Archdeacon David Pierpoint, Church of Ireland Garda Chaplain & Fr. Joe Kennedy C.P. Roman Catholic Garda Chaplain
Rev. Chris Kennedy, Dunlaoghaire Presbyterian Church & Moderator of the Dublin & Munster Presbytery
Mrs. Anne McCabe
Mrs. Janice Taylor
Mr. Jim McDonald & Wilma Carson
Mr. John Duffy
A special thanks to photographer Patrick Hugh Lynch for taking the above photographs.
Saturday 30th August 2014
ARCHDEACON DAVID PIERPOINT’S HOMILY
Jesus took bread, and when he had given thanks he broke it and gave it to them, saying, “This is my body which is given for you. Do this in remembrance of me.”
To remember is to bring an event, person, or thing back to mind again. The act of remembering affects our national life, our personal life, and our religious life. This afternoon in a national setting, we reassemble in our minds the lives of the men and women who have served in the RIC/DMP as well as those from the RUC together with those currently serving in the PSNI and An Garda Siochana. But primarily we remember and express our gratitude for the sacrifices of the men of the RIC and DMP during the difficult and turbulent years between 1916 and 1922. Black and tans or Peelers were not uncommon terms of abuse at the time and so many families kept secret the fact that they had relatives serving in those forces.
Those people we remember today wanted freedom and justice for the people they protected, just as much as those whom they policed wanted freedom and justice from those whom they considered the oppressor. This afternoon’s service while being a memorial for them, is also a time of ecumenism and peace.
The people we remember today did not give their lives for peace. In many cases, they had them snatched away on street corners or walking the beat doing their duty Those killings remind us of the senselessness of violence – and I don’t just mean murder or insurrection, but the violence of beaurocrats, of governments and those who use wealth, politics or religion to get the better of other people. But if we are helped to see the destruction of the misuse of power whenever and wherever it is misused, then that period between 1916 and 1922 or any subsequent death on duty are not totally without meaning.
It is strange that the central symbol of the Christian faith should be the cross – itself, an instrument of violence. It might just as well have been the bullet , knife of blade. But, Jesus took the cross on himself, willingly and with eyes open. He knew that to give peace a chance, was worth everything – even the sacrifice of his life.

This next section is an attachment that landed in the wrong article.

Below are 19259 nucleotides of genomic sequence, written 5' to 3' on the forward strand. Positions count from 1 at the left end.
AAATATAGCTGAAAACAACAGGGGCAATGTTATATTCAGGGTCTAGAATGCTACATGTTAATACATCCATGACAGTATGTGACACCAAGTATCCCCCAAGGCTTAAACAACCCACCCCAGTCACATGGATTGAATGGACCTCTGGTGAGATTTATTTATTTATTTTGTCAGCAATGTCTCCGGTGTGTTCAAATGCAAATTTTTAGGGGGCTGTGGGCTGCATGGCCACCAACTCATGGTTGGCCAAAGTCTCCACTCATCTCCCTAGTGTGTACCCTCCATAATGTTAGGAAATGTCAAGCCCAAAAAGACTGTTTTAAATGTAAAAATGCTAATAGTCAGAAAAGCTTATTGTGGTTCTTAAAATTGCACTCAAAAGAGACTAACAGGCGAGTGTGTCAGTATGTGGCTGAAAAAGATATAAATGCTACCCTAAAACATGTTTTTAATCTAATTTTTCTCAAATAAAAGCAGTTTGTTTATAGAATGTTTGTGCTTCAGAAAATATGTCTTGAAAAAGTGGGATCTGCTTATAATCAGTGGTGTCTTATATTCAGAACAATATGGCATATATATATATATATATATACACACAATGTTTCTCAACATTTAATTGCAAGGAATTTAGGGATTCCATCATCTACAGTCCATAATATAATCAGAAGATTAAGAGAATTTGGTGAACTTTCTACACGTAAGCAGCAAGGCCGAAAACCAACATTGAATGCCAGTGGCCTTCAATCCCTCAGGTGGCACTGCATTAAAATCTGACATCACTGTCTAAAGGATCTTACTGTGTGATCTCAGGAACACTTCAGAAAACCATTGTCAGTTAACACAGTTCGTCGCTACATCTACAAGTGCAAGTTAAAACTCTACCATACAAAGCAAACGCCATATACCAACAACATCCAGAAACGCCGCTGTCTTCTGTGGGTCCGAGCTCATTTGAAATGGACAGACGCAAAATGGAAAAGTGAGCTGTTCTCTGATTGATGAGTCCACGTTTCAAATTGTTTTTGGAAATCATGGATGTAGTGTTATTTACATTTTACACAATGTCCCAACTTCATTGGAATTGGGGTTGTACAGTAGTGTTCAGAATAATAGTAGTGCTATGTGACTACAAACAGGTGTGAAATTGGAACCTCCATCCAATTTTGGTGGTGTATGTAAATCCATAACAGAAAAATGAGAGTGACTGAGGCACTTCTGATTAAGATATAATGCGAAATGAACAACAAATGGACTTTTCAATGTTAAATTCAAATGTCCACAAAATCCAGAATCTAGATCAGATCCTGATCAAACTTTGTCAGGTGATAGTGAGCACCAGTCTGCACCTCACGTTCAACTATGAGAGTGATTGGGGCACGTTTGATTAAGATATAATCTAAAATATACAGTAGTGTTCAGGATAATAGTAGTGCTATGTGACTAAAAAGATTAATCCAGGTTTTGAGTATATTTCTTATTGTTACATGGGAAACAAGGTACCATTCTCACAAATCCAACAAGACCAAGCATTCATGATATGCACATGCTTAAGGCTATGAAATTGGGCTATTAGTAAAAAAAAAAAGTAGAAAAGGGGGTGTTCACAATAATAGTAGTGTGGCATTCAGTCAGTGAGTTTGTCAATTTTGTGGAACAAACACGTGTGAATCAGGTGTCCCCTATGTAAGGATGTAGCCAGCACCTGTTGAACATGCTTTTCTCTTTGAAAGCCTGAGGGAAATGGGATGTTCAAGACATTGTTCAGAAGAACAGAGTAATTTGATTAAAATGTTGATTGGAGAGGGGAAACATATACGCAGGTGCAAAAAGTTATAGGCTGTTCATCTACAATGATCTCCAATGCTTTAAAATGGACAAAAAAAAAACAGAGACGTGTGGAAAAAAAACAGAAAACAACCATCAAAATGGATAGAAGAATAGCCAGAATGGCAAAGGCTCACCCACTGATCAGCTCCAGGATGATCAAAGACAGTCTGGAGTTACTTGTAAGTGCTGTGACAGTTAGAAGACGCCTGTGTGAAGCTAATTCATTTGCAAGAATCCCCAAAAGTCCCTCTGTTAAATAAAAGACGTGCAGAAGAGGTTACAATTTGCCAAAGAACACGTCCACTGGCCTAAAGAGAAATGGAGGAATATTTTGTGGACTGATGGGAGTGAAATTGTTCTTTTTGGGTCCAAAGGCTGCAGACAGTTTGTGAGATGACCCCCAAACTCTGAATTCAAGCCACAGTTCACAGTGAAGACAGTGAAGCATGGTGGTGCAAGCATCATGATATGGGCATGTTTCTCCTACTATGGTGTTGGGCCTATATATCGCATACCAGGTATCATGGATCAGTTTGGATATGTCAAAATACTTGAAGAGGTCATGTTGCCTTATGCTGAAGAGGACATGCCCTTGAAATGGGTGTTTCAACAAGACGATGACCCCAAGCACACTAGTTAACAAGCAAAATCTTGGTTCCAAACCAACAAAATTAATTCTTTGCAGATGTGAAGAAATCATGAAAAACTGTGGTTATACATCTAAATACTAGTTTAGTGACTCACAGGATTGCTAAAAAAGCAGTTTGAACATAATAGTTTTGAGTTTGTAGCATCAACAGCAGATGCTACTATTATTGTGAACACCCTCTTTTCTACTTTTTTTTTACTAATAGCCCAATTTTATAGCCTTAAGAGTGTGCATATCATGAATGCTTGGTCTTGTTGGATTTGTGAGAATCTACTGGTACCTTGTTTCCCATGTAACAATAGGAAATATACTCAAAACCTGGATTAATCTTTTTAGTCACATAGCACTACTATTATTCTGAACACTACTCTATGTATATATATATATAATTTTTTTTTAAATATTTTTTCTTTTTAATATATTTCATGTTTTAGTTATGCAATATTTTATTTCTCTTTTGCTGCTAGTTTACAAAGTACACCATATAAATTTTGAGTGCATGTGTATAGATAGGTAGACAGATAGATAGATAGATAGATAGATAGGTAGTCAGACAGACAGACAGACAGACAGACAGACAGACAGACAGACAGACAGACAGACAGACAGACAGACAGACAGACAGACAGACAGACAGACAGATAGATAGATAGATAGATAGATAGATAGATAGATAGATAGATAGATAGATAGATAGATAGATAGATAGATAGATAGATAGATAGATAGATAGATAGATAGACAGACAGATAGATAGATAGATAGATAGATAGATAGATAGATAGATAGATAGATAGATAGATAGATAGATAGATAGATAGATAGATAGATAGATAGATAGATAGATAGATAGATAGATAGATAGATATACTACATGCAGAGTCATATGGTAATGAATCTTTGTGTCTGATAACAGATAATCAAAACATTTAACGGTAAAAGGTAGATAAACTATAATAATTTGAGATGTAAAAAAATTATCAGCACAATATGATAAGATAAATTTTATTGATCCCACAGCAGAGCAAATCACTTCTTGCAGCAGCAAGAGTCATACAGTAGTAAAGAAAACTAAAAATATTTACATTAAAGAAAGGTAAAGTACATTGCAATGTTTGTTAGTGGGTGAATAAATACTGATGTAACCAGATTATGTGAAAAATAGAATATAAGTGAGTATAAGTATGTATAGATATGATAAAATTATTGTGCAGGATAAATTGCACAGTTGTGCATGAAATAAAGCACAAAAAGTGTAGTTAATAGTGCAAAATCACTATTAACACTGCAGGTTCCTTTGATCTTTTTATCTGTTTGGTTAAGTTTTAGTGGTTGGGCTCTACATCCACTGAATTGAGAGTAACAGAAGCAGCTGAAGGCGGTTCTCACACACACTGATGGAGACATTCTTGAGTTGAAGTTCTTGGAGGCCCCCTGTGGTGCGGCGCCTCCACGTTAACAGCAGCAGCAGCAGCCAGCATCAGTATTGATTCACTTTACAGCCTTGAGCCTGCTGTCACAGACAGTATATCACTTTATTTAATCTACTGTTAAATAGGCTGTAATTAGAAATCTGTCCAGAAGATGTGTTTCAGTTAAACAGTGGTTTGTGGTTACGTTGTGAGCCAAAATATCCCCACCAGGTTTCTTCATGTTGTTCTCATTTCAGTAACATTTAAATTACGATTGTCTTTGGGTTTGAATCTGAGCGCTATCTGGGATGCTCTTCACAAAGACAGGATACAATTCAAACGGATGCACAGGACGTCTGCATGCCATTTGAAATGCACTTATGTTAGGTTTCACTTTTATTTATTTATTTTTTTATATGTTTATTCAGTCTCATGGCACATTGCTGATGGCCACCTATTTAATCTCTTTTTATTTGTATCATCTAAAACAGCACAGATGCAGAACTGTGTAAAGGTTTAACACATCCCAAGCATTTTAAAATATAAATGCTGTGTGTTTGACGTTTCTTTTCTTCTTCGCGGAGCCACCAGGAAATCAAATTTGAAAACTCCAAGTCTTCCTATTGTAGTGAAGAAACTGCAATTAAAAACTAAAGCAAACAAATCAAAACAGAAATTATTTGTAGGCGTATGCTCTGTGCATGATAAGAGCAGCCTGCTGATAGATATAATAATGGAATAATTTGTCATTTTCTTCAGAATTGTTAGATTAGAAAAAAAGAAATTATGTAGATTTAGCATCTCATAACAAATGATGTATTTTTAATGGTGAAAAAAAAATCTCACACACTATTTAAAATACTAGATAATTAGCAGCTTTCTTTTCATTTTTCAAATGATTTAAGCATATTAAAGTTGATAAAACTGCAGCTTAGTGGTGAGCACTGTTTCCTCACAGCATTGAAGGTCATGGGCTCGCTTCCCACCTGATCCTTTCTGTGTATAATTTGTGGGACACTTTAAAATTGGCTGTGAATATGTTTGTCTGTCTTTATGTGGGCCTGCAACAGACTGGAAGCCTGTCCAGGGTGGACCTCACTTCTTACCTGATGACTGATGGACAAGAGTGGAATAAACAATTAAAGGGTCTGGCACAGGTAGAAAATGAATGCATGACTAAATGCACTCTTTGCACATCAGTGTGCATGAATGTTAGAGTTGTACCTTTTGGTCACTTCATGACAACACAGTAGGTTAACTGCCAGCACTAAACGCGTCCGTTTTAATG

This Church as with many other churches in this wonderful city of ours has seen its parishioners die in carrying out their duty only to be left without memorials because their role in society was seen as supporting the “foreign power” which so many Irishmen and Women wished to be released from. This is wrong and is something which needs to be rectified. I call on all members of our political parties to consider these men from the RIC and DMP (just as in recent times those Irishmen and women who fought in the great war and second world war have been recognised), and at the very least erect some memorial to them for undertaking the role of policing in our land and in this city. Many of you here this morning had family members who served in the RIC and DMP or indeed the RUC and this time of remembrance is as important to you as individuals as it should be to the whole nation. The first reading today spoke about those famous men who left a great inheritance after them, recognised for what they did. It then went on to say, some there are which have no memorial but their names live for evermore. I ask that that the relevant people in authority in our government heed these words.
Those brave men were not prepared to give up on their principles. They knew the consequences but were undeterred in their duty. As Christians in today’s society, we too must remain constant in our efforts for peace throughout the world and on this island. It will demand great courage, and possibly even ridicule by some as it did during 1916 and 1922, but if we are steadfast in our principles, then I believe that peace will be given a chance and by our words and deeds we might have a small part to play in its continuance.
Violence and terrorism have little to do with the people who actually fight them and much more to do with politics and the people in positions of power. Policing however does have to do with protecting the innocent from oppression and still today our men and women of the PSNI and An Garda Siochana deal with this on a daily basis, often paying the ultimate sacrifice.
On this Day we must also keep in mind that old alliances have long since changed and old enemies are now friends The more travelling we do back and forth, the more immigration that happens the more we will realize that there are very few differences between the people in the farthest parts of the world and ourselves. When we look at each other, we see different traditions and histories. Yet nothing can alter or change the past and we have to move forward together.
But today, we remember so that the deaths and the sacrifices of so many will not have been in vain. We remember, because peace and the call to love others is so important.
In a reading from St John’s gospel, Jesus told his followers …. “Greater love has no one than this, than to lay down one’s life for one’s friends”. How true that is and how important it is to remember today many who did just that. They laid down their lives for friend, for neighbour, for family and for country.
May those whom we honour today continue to enjoy their eternal rest where God has prepared for them, a special dwelling place.